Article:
Vietnamese SMEs shown how to enter global supply chains hinh anh 1Illustrative image (Source: VNA)

HCM City (VNS/VNA) -
Vietnam is among the top countries attracting foreign direct investment in the Asia-Pacific region, but the rate of domestic small- and medium-sized enterprises (SMEs) participating in the value chains of foreign-invested companies is rather low, according to the Investment and Trade Promotion Centre of Ho Chi Minh City (ITPC).

Speaking at the workshop on “How to become a qualified supplier to foreign firms” in HCM City on June 4, ITPC Director Pham Thiet Hoa said: “This is a paradox. Currently, SMEs account for 98 percent of businesses in Vietnam but only 21 percent of them are linked to foreign supply chains. This rate is lower than in many countries in the Southeast Asian region such as Thailand at 30 percent and Malaysia at 46 percent.”

The application of poor technologies, low labour productivity, financial shortcomings, and lack of experience in working with foreign enterprises and high-quality and experienced workers were the main barriers preventing Vietnamese SMEs from entering the global supply chains, he said.

According to experts, manufacturers come to Vietnam for low wages, but productivity in Vietnam is also low at 1/18th of Singapore's, 1/16th of Malaysia's and 1/3rd of Thailand and China's.

Frank Weiand, FF linkage director, USAID LinkSME project in Vietnam, said: “Global firms look for total cost to market.”

Low labour cost is only one factor of production whereas the total cost to market includes all costs including labour, materials, cost of capital (both investment and working capital), transport and logistics, duties, taxes and fees (both formal and informal), and others, according to the director.

“The inadequate local supply chain raises all costs other than labour, and also minimises local labour participation.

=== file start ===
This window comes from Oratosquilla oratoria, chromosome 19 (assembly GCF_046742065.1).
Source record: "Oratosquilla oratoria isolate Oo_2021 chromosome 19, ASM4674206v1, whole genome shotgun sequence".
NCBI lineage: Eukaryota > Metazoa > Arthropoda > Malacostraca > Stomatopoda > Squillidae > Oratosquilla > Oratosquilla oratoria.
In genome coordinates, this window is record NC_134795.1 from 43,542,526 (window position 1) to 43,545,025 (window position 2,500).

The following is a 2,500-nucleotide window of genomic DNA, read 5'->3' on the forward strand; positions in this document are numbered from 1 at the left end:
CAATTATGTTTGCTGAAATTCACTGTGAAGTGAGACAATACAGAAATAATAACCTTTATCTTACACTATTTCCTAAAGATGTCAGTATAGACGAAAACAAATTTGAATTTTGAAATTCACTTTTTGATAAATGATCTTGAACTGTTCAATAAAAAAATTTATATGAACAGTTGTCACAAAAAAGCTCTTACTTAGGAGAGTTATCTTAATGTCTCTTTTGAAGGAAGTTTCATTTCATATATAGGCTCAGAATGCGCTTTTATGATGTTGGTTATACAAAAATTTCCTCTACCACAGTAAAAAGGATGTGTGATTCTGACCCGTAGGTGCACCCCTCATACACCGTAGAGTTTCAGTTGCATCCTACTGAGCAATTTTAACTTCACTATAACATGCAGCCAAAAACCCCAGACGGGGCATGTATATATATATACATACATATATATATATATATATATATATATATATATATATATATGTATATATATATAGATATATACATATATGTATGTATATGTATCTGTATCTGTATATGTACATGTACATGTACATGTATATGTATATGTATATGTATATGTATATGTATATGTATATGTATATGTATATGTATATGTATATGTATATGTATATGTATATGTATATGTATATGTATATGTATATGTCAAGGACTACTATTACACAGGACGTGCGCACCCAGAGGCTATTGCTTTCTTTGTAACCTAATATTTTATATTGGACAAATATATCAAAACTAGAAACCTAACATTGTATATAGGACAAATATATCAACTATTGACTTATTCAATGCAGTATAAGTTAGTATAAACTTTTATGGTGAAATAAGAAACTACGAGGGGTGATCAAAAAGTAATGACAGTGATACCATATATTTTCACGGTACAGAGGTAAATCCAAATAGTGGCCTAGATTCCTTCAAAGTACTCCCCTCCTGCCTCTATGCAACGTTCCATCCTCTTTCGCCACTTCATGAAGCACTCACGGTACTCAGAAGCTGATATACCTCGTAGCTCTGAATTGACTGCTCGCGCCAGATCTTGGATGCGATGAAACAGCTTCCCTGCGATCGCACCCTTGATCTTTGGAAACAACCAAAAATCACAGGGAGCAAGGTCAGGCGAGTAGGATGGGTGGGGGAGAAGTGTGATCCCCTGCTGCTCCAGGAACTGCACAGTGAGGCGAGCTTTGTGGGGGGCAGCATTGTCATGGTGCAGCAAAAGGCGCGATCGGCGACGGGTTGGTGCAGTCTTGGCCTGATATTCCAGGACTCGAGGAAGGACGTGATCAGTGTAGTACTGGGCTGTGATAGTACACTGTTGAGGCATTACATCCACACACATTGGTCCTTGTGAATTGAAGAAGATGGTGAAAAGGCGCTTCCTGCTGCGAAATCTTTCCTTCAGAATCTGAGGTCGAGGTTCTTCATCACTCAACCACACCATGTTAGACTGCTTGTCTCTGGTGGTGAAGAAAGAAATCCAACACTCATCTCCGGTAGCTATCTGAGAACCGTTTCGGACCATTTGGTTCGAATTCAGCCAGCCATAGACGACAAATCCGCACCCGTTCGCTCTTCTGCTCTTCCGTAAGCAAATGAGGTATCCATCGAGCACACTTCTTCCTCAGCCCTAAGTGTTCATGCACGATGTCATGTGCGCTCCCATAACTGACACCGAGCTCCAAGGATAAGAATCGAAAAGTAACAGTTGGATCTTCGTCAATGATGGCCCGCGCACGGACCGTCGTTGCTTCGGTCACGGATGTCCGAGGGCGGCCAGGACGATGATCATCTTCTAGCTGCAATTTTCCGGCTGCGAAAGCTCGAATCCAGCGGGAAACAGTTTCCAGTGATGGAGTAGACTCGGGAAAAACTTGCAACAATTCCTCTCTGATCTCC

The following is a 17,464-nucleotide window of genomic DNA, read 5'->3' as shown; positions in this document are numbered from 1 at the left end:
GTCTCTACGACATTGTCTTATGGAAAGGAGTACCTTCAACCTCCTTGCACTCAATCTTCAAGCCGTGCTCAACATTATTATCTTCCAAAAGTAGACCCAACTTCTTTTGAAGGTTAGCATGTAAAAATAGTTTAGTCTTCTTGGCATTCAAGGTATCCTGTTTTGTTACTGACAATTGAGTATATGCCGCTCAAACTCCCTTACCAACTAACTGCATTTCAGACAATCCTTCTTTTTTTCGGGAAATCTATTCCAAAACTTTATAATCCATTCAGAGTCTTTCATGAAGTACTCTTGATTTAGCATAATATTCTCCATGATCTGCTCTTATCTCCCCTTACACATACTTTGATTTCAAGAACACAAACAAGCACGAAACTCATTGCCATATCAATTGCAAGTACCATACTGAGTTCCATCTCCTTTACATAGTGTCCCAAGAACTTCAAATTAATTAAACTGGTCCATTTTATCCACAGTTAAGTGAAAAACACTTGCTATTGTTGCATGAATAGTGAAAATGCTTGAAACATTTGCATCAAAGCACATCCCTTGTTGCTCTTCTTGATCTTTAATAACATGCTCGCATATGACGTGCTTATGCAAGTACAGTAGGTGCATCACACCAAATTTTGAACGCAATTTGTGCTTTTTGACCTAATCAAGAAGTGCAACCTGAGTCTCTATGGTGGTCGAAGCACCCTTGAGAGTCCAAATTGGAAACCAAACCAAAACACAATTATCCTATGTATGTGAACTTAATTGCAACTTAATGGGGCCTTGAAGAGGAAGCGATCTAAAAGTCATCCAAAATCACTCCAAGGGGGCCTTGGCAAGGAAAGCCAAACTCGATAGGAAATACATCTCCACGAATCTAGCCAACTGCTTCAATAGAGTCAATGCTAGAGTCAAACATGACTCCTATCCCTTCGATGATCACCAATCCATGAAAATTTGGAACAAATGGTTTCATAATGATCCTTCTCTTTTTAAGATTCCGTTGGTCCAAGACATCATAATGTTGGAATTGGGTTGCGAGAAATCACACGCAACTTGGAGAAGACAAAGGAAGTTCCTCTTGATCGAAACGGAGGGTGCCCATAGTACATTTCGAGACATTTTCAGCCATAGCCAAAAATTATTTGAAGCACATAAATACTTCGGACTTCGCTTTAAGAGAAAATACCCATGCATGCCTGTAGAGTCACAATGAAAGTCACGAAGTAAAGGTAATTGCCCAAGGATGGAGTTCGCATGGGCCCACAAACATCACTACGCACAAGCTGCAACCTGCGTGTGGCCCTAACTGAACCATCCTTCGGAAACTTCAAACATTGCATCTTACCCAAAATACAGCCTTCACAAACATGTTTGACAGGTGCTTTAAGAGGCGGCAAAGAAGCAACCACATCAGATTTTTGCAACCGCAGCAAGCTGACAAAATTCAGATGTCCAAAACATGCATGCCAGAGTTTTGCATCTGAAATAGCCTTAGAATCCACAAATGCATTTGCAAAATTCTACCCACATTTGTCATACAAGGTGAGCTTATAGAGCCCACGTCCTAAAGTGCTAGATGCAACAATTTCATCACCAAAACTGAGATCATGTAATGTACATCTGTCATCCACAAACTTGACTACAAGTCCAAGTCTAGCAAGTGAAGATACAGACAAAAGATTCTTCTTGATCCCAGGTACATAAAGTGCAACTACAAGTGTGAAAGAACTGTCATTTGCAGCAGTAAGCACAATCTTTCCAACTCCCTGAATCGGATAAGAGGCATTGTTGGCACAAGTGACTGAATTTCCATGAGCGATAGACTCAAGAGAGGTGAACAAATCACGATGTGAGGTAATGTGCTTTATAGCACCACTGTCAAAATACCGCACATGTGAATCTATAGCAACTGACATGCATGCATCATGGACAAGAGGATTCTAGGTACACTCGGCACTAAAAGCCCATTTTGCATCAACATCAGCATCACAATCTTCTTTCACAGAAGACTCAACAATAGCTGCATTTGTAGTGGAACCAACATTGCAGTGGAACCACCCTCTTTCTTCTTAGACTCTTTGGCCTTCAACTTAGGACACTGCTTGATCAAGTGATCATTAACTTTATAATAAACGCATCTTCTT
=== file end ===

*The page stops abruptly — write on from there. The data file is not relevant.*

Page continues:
“Locating for low labour cost is the wrong reason for Vietnam’s economy – a race to the bottom,” he said.

Domestic enterprises must make efforts to find ways to access and supply raw materials and equipment to foreign-invested firms, according to experts.

They could participate in the global value chain because many foreign investors have invested in the country and the country has free trade agreements with many countries.

The most important thing is that they need to actively seize opportunities.

To deeply participate in the global value chain, Vietnamese enterprises must innovate, analyse their strengths, weaknesses, what buyers need, and ability to supply, among others.

Tran Quang Vu, customer advisory of KPMG Vietnam and Cambodia, spoke about what SMEs should know while working with FDI firms, including how to prepare an effective meeting, how to introduce their businesses professionally and convincingly, principles to build a sustainable customer relationship, and others.

Participants also acquired information about the journey a supplier has to make to become part of an international organisation’s supply chain.

Hoa said the workshop, which sought to share experiences of experts to help local enterprises find solutions to improve their competitiveness and gradually enter the global value chain, was the first in a series of co-operative events between the ITPC and USAID.-VNS/VNA